Archive for January, 2010

1.5 bags, part I

I love crafts!  I can’t believe it’s taken me this long to write about them.  Making bags is a relatively new endeavor of mine.  I was lucky enough to receive a lovely corduroy and suede handmade bag from my aunt for Christmas.  Right now I am in possession of 1.5 bags I made myself.  One of those I made by felting and the half-bag is an ongoing labor of love, but more on that later……

What do I love about handmade bags?  Hmmm, well, I love that they have stories.

Let’s start with Bag #1:

In November of 2007 (whew that is so long ago now!) I took a trip to Joann’s Fabrics with my mother when I was in CT for Thanksgiving.  Now, I think in previous posts I have described what happens when I am in craft stores, but just to reiterate–I go a little crazy.  I’ve chatted with other crafters about this and I find this is a common phenomenon amongst us folk.  All of the sudden, I forget all the projects I’m currently working on and pick up 10 more projects.  For some reason I believe A.) I will have the time to complete all these new projects plus my old projects, B.) I will have the motivation to work on these now thousands of projects I have at home, and C.) I’ve suddenly hit the lotto and can afford to buy all these materials.  In the midst of my frenzied buying that day, I picked up some felting wool.  This was kind of a silly thing to do–at that point I had never done a felting project, I knew nothing about felting, and I did not have a washing machine in my home (which I later found out is one of the major necessary ingredients to completing a felted piece).

I finally began the felted bag in January of 2008.  Turned out that there was a lovely pattern included with the skein of wool (thanks, Lion brand wool!).  I began in earnest in the midst of my”Re-Orientation”, a retreat all Jesuit Volunteers attend in the middle of their volunteer year.  I have very fond, warm, fuzzy memories of Re-O and included in those is the night I hung out with a large group of other knitters (including the organization’s senior director of programming) and sat around knitting and chatting about our projects.  I also knitted away much of the very long drive home (from Scranton, PA to Boston, MA!).  But, as I often do, I put the project down and did not pick it up for months.  In fact, I didn’t finish it until a few months ago when I brought the pieces to my Mom and Dad’s house in order to put them in the washing machine.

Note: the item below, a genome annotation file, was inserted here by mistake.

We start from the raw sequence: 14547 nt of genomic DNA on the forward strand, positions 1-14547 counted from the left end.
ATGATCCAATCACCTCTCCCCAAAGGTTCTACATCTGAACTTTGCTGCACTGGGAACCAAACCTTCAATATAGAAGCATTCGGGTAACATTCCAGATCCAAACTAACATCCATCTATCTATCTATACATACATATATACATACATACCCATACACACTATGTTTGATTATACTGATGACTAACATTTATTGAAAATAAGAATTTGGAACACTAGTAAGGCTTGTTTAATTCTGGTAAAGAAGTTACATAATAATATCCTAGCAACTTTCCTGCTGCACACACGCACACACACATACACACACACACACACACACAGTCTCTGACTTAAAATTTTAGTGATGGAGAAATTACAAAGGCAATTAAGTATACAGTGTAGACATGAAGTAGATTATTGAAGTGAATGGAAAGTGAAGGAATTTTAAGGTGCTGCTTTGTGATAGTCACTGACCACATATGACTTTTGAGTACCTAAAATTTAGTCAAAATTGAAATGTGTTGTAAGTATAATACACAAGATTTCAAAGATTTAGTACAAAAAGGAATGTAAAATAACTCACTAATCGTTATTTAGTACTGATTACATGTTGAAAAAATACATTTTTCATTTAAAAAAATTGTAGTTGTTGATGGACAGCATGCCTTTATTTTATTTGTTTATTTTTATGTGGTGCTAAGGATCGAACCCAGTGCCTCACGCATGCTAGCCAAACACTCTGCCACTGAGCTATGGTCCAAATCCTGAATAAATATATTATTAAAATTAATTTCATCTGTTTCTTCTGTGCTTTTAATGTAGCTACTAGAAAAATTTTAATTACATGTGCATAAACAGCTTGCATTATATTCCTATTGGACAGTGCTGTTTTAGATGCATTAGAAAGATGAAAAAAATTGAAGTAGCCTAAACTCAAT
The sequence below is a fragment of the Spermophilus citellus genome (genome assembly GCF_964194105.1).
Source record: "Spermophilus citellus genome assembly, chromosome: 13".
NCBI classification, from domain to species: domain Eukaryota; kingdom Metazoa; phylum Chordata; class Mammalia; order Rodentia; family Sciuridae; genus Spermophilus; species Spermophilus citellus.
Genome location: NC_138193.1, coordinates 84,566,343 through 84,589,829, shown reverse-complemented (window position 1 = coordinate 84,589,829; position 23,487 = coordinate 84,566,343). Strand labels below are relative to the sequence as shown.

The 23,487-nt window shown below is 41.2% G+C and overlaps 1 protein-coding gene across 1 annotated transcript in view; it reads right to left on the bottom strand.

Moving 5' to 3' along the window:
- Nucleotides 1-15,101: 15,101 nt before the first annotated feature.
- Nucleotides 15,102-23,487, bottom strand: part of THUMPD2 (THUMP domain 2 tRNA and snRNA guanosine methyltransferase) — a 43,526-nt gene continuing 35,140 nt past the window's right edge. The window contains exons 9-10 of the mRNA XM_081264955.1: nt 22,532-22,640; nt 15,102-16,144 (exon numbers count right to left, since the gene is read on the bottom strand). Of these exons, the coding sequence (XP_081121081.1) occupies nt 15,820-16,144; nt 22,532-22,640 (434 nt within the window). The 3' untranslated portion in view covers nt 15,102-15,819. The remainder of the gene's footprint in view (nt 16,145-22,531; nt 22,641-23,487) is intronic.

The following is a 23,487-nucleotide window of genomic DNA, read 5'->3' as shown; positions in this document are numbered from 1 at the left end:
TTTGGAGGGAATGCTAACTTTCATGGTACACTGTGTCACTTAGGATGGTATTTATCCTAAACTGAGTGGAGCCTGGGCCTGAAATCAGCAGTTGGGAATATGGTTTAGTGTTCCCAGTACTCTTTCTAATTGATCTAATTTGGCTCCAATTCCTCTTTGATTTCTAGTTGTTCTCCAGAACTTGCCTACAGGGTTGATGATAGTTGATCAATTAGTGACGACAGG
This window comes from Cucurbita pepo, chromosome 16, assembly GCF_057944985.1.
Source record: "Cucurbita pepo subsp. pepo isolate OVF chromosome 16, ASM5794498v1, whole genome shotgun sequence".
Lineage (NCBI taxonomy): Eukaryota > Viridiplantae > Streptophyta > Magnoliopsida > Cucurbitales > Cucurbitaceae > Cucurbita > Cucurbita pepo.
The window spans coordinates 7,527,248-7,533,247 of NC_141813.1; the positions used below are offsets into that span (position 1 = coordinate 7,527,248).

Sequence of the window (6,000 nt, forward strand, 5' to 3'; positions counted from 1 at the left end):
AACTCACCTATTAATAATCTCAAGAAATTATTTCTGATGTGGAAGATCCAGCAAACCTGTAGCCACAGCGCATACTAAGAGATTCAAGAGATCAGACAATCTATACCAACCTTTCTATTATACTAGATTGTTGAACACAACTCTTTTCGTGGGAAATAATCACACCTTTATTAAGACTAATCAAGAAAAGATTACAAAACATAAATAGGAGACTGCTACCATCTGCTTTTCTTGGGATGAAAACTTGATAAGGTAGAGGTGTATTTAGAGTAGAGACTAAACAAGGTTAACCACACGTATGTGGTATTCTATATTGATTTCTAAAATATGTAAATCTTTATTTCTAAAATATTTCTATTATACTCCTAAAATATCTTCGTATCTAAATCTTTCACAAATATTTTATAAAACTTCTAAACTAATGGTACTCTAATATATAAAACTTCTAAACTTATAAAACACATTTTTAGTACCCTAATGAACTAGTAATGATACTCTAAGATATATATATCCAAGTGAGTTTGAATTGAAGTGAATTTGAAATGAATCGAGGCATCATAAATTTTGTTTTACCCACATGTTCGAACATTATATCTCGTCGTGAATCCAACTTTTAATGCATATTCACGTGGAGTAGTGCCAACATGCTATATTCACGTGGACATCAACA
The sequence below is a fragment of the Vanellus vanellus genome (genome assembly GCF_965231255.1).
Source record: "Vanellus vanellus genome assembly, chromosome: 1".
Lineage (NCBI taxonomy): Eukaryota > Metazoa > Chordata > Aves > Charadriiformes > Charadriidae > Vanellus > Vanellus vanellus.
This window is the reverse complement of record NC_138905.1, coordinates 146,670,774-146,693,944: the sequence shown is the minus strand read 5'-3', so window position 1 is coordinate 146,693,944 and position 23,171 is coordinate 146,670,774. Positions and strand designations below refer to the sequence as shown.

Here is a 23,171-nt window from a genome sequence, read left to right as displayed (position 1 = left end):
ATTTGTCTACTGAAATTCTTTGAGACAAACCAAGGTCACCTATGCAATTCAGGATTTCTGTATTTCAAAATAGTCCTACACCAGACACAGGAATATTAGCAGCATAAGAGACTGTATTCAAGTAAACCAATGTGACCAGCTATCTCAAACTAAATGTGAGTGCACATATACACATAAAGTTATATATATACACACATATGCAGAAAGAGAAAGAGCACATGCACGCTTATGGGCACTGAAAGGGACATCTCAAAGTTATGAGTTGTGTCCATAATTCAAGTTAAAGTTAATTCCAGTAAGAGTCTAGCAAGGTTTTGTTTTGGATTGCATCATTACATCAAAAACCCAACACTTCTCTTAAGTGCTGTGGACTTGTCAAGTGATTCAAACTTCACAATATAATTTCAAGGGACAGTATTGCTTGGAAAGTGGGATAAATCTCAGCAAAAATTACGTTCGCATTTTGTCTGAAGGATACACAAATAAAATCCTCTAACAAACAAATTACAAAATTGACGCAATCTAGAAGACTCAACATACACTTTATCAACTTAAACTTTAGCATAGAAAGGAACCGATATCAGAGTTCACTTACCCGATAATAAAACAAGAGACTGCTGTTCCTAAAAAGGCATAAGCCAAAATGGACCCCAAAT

You might be asking yourself, “Why is a washing machine involved?”.  Good question.  Well, you see, “felting” is really just knitting with special yarn and then putting it in hot water in the washing machine so that it shrinks down and essentially becomes like a solid piece of felt.  This is why it is great to make pieces like bags or pouches through felting–you can be sure that nothing will fall out.  Here, you see the finished project:

Another reason I love this bag is it has some buttons I sewed on–ok so at first this doesn’t seem like anything to be too proud of, however, these buttons were from the “you never know when you will need it” bag I have.  Yes, that’s right, I am a craft-material-pack rat.  I always save the little buttons and snaps that come with new shirt or pants I buy.  I also save nice ribbons on gifts (and I save tons of plastic bags, but more on that in my next post).  I just never really know when I’ll use something in a craft project!!  Thus, I felt that my scrap material saving ways were vindicated when I added those little flourishes to my bag.

All in all, it feels so nice to finish a handmade bag, even if it takes a very long time to do so…..which is why I hope to finish my bag of plastic bags very soon.  But, like keep saying, more on that later.


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Bravo, Jane Austen